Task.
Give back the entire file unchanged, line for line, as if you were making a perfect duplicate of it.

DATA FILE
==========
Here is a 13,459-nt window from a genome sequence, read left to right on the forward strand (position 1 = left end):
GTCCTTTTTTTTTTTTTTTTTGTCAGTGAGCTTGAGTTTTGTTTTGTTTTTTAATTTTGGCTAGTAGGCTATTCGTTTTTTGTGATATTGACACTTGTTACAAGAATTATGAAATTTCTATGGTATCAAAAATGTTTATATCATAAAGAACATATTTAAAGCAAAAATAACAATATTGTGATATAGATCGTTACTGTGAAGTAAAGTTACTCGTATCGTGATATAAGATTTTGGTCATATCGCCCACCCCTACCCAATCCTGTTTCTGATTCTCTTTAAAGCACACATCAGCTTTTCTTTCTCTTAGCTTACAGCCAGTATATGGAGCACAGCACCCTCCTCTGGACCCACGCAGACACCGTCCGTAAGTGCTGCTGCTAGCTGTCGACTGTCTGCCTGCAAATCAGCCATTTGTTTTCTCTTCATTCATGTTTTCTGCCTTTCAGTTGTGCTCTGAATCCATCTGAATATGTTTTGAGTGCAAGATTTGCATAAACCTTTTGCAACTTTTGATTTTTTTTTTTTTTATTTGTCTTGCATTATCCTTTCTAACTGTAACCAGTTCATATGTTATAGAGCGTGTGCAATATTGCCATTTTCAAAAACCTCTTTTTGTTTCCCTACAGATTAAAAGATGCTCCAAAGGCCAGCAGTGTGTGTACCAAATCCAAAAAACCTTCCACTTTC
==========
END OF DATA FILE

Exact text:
Here is a 13,459-nt window from a genome sequence, read left to right on the forward strand (position 1 = left end):
GTCCTTTTTTTTTTTTTTTTTGTCAGTGAGCTTGAGTTTTGTTTTGTTTTTTAATTTTGGCTAGTAGGCTATTCGTTTTTTGTGATATTGACACTTGTTACAAGAATTATGAAATTTCTATGGTATCAAAAATGTTTATATCATAAAGAACATATTTAAAGCAAAAATAACAATATTGTGATATAGATCGTTACTGTGAAGTAAAGTTACTCGTATCGTGATATAAGATTTTGGTCATATCGCCCACCCCTACCCAATCCTGTTTCTGATTCTCTTTAAAGCACACATCAGCTTTTCTTTCTCTTAGCTTACAGCCAGTATATGGAGCACAGCACCCTCCTCTGGACCCACGCAGACACCGTCCGTAAGTGCTGCTGCTAGCTGTCGACTGTCTGCCTGCAAATCAGCCATTTGTTTTCTCTTCATTCATGTTTTCTGCCTTTCAGTTGTGCTCTGAATCCATCTGAATATGTTTTGAGTGCAAGATTTGCATAAACCTTTTGCAACTTTTGATTTTTTTTTTTTTTATTTGTCTTGCATTATCCTTTCTAACTGTAACCAGTTCATATGTTATAGAGCGTGTGCAATATTGCCATTTTCAAAAACCTCTTTTTGTTTCCCTACAGATTAAAAGATGCTCCAAAGGCCAGCAGTGTGTGTACCAAATCCAAAAAACCTTCCACTTTC